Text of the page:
And now for this week's recommended reads:
A paper from the International Institute for Democracy and Electoral Assistance provides an in-depth look at Venezuela's presidential election.
In a provocative op-ed, MIT scholar Brian Haggerty argues that those who argue for a "limited" intervention in Syria are likely to be proven wrong by conditions on the ground.
The International Crisis Group offers a handy backgrounder on Malaysia, where a long-anticipated general election may soon shake up the political landscape.
Writing in The Wall Street Journal, Sadanand Dhume explains why he expects little from the new anti-corruption party just launched in India.
The Jamestown Foundation's Igor Rotar worries that the explosive situation in Central Asia's restive Ferghana Valley is likely to aggravate instability throughout the region.
A new book from Democracy Lab contributor Francisco Martin-Rayo tells of his travels through the terrorist recruiting grounds of Yemen, Pakistan, and Somalia.
And finally, Jadaliyya offers a withering review of The Daily Show appearance of Jordan's King Abdullah II, who, they say, is incorrectly portrayed as a reformist "constitutional monarch." You be the judge: You can find Part I of the interview here.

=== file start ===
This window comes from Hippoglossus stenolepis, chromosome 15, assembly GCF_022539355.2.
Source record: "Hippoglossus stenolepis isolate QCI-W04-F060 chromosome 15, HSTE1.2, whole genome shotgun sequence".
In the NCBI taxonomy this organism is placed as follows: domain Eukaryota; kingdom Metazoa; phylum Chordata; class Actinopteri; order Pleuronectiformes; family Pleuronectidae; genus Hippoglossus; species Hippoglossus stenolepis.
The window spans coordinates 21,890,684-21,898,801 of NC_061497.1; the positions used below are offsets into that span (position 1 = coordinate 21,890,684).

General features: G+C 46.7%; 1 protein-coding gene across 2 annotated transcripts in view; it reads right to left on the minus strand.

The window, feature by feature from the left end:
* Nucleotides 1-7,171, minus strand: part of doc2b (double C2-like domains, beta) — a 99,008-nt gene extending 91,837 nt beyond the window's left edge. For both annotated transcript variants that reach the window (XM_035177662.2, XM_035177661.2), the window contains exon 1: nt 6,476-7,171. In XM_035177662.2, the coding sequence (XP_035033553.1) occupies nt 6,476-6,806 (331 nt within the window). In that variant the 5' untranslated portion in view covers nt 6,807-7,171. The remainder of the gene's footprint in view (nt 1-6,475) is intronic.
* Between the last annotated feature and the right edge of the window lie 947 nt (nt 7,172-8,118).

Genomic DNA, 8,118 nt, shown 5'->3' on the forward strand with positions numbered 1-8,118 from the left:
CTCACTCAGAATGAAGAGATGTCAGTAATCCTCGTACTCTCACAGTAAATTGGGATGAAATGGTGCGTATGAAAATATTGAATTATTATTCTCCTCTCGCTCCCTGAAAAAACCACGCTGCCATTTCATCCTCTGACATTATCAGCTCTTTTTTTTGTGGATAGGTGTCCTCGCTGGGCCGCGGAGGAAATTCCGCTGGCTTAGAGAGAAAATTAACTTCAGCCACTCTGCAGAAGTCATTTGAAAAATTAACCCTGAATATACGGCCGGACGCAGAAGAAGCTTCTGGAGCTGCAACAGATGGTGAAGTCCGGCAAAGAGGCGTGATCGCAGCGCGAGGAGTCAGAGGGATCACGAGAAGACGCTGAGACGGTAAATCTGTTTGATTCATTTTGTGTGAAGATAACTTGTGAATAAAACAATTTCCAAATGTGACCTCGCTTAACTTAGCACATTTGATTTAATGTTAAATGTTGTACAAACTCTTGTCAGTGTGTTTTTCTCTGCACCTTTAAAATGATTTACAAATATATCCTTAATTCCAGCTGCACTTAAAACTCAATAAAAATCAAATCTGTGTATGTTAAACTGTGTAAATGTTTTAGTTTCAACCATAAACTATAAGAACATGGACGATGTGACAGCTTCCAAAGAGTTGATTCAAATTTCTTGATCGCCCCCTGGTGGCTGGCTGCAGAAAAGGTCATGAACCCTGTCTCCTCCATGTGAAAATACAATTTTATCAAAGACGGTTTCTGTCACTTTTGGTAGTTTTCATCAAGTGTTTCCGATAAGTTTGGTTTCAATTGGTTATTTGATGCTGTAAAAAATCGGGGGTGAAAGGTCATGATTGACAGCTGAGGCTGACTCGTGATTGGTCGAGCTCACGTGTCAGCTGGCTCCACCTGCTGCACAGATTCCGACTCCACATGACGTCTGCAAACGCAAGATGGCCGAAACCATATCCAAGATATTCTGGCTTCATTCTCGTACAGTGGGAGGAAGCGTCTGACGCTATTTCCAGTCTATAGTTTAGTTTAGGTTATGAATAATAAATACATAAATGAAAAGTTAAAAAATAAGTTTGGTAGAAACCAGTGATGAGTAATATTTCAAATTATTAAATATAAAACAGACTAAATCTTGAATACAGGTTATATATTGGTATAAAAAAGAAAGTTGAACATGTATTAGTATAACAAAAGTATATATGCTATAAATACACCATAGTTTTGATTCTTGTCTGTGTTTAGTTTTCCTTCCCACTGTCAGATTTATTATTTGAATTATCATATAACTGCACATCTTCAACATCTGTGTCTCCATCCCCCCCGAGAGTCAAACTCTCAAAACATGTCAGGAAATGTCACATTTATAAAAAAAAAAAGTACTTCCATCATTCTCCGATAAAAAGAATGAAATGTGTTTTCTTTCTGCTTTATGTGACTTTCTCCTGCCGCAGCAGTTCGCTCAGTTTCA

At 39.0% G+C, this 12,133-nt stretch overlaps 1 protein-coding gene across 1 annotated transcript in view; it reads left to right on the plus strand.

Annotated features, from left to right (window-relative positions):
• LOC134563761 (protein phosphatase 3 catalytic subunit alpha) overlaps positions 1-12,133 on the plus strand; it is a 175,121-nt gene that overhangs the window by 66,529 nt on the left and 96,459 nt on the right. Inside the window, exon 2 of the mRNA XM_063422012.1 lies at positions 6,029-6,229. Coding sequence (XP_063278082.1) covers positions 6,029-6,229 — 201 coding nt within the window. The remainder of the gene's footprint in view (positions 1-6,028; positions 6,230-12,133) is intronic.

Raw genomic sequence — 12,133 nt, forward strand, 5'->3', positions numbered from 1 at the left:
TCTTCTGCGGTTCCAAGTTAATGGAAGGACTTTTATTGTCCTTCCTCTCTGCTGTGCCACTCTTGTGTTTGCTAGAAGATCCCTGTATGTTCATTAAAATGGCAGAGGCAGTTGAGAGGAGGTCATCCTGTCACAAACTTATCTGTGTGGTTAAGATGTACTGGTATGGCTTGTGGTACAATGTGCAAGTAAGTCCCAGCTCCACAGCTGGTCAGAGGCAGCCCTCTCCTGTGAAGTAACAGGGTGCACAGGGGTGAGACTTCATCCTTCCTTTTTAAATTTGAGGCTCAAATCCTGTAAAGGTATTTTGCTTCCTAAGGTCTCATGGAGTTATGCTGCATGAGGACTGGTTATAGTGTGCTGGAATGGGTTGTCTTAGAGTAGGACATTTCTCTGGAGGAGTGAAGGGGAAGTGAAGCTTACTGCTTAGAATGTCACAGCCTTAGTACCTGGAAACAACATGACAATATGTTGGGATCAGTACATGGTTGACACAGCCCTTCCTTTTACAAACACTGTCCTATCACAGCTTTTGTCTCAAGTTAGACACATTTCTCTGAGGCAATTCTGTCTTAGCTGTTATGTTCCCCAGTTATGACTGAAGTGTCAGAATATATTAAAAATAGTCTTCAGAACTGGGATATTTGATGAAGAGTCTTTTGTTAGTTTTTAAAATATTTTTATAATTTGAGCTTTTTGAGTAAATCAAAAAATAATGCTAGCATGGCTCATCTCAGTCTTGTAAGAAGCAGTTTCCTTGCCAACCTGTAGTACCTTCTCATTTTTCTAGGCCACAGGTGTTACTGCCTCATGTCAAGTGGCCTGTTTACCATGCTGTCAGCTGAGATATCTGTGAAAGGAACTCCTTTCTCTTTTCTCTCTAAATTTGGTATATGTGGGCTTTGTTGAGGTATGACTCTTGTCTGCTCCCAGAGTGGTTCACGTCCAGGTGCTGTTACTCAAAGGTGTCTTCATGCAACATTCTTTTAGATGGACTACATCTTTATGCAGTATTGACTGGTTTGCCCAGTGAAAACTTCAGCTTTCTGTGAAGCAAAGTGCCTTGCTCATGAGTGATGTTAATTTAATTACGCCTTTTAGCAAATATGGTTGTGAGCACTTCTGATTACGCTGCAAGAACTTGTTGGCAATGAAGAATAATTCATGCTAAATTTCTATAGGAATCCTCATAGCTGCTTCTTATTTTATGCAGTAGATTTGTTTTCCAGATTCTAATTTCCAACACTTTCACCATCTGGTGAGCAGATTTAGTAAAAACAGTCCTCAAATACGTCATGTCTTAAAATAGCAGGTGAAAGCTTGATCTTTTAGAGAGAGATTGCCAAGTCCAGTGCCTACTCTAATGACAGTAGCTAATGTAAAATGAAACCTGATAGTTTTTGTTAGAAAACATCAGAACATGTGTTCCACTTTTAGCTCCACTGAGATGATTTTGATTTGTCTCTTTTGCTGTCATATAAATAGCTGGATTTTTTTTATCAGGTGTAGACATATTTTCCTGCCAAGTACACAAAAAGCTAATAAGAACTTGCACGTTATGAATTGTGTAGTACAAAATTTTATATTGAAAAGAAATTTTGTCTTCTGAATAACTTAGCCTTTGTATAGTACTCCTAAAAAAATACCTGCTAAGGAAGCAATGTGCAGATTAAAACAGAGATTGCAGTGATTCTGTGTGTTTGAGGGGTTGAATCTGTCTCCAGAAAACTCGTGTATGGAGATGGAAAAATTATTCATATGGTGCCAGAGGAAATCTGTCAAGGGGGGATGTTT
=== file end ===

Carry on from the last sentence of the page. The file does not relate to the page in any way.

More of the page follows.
The Daily Show
"The most certain test by which we judge whether a country is really free is the amount of security enjoyed by minorities," John Dalberg-Acton wrote in 1877. Egypt now seems to be reveling in its failure to pass that test. (Though I should add that a certain degree of caution is advisable here.)
Christian Caryl reports on the Salafi movement, which has been implicated in many of this week's protests around the Middle East.
"I demand the expulsion of diaspora Copts from Egypt," said a placard held by a young man in jeans and a T-shirt at the U.S. embassy protest here in Cairo yesterday. On a day of absurdity and horror, this offered a bit of comic relief in an otherwise incomprehensible sequence of events.
I keep sighing as I write this.
Syrian journalist Malik Al-Abdeh argues that the Syrian National Council's lack of leadership has been a disaster for the revolt against Assad.
Political analyst Jay Ulfelder explains why Kim Jong Un may be about to embark on reform in North Korea.
Blair Glencorse and Charles Landow report on five East African nations that are working towards an economic community modeled on the European Union (but without a common currency, thank you).
Patrick Bodenham meets some of Burma's child soldiers, and examines why the government has failed to follow through on its pledge to end the problem. Christian Caryl explains why the predicament of Burma's Rohingya is becoming a new global cause célèbre for Muslims.
In an overview of recent papers on transition economics, Peter Passell explores the dynamics behind issues ranging from girls' schools to clean cooking stoves.